“Stories of Adivasis must be told, not only to express difference and dissonance but also to point to the multiplicity of cultures and the different ways of thinking.” – Prof. (Dr.) Sangeeta Dasgupta
Reading tribal history is hard, especially in India, because of the complex relationship the community shares with the mainstream Indian society which is marked by class and caste differences. Yet, it is very important to acknowledge them and understand their place in history to answer questions about development and upliftment.
So many scholars from different fields, from trained anthropologists to members of the erstwhile Indian Civil Services, have contributed to this vast study of Indian tribal communities, in the form of papers, articles, and debates. Many of these debates would go on to shape the way the Indian state and the Indian Constitution perceive these communities and guarantee the rights and duties. With tribal history being this complex and important, the question remains, how should people view tribal history? What can be done to be more sensible to address key developmental questions, keeping in mind the history of Tribal communities?
To address these questions, this edition of Vichaar hosted Professor (Dr.) Saagar Tewari, Associate Professor of History at the Jindal School of Liberal Arts and Humanities, and Professor (Dr.) Sangeeta Dasgupta, Associate Professor at the Jawaharlal Nehru University.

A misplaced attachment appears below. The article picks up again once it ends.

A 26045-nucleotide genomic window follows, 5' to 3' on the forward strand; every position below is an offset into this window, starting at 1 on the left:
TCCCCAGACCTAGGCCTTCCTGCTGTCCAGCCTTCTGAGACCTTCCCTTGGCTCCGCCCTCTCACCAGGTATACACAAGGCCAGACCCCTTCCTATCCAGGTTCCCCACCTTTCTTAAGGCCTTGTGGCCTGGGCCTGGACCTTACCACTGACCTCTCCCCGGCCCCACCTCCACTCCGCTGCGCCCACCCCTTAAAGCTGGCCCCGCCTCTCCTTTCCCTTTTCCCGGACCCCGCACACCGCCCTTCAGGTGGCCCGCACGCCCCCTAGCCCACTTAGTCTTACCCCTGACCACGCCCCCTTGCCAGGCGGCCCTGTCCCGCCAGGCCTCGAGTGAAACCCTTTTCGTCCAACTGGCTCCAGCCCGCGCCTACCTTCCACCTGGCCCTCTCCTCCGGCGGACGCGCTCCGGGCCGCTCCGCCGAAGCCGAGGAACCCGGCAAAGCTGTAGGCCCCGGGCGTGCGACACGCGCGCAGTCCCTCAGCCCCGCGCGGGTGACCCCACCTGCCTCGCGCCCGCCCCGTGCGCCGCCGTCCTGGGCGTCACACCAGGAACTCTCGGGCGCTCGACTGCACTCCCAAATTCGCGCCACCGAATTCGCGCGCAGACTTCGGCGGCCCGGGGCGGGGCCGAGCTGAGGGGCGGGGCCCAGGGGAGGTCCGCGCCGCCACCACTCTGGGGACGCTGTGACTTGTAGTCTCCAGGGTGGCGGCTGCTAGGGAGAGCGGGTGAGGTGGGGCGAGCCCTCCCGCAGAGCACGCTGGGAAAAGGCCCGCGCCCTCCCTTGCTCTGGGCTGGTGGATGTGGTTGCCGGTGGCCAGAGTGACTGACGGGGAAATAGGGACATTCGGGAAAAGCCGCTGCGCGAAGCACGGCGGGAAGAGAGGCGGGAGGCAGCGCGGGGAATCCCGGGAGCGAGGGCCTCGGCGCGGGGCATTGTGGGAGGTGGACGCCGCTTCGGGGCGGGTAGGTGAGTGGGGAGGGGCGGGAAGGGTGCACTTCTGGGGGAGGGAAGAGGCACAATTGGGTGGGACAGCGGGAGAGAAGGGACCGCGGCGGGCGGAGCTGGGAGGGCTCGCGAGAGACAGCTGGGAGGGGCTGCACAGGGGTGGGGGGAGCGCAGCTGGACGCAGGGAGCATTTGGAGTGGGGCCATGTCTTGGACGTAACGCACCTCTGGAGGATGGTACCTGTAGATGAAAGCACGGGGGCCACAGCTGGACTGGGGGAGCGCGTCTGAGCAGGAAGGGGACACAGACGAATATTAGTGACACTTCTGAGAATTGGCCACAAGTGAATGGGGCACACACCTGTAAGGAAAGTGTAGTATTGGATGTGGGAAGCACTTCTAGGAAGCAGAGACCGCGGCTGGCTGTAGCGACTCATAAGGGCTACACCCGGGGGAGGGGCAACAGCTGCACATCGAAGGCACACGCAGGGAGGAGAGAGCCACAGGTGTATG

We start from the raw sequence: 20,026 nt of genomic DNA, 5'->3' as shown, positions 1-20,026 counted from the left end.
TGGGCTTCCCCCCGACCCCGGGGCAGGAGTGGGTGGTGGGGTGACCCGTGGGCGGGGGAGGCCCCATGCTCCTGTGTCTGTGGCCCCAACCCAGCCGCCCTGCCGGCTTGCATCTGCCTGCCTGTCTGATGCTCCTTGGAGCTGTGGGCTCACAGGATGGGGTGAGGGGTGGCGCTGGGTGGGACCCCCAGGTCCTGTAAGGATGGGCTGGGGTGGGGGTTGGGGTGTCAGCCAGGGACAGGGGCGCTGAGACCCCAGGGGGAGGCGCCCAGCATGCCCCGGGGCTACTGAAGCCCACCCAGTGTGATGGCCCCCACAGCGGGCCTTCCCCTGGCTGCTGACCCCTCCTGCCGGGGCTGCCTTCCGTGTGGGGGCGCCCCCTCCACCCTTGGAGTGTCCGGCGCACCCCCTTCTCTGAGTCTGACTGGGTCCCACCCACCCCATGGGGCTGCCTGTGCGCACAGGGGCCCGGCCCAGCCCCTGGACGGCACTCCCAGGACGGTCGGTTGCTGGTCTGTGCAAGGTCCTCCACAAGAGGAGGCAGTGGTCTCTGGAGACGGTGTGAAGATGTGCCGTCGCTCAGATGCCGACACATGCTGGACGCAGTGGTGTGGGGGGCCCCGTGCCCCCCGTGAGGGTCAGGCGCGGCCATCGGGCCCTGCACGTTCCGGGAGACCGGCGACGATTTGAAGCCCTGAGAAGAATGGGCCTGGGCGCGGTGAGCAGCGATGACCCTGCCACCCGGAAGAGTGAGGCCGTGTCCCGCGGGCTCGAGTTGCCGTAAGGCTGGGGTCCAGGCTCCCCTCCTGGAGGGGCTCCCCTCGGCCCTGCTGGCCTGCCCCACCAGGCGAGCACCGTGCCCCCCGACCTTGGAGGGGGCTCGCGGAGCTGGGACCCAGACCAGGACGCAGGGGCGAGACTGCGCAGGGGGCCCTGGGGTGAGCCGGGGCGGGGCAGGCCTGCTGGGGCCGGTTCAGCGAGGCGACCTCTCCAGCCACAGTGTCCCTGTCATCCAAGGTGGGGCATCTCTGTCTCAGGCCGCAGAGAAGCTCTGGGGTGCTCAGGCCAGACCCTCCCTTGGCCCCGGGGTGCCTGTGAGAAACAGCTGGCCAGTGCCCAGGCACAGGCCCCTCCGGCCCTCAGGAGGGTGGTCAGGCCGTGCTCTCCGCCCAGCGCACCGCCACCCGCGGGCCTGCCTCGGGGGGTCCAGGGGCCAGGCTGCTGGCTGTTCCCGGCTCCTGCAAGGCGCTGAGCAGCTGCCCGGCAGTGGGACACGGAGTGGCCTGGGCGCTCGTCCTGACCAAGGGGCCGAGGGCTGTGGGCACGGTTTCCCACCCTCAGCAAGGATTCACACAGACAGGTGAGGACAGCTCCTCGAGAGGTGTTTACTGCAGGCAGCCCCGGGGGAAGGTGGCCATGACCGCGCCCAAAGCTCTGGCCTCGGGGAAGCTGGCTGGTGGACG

Professor Tewari begins by pointing out the connotations of the terms ‘civilization’ and ‘tribe’, with the former being more relatable to river banks, and the latter, to the wilderness. He then talks about how these groups were eventually marginalized as cities, and a flourishing economy developed, and how colonization arrested the development of individual, autonomous tribal groups. We also discuss the role of left-wing politics in amplifying the voices of the tribal communities, and how, the failure of the State to deliver on its promises, has also led to the infiltration of Maoism and other left-wing extremist elements in the tribal areas. We also talk about how the thriving of tribal culture is important for sustainability, and this requires more research from different angles into tribal history, whose avenues are now open for the generations to come.
Prof. Dasgupta commences her podcast by differentiating between the terms Adivasi, tribe, scheduled tribe, and indigenous people. Professor Dasgupta not only talks about the politics of tribal representation but also stresses the contemporary need of reconstructing the way tribes are perceived in India. Adivasi history cannot be truly understood without taking into account their pasts and lived experiences. She concludes by saying that we cannot write unbiased history, but as young students of History, we must be cautious of what we write and how they write history.
In totality, these podcasts discuss critical aspects of reading and understanding Adivasi history. The tribal history in India is highly politicized and for anybody interested in reading tribal history through an unbiased perspective, these podcasts are a must listen!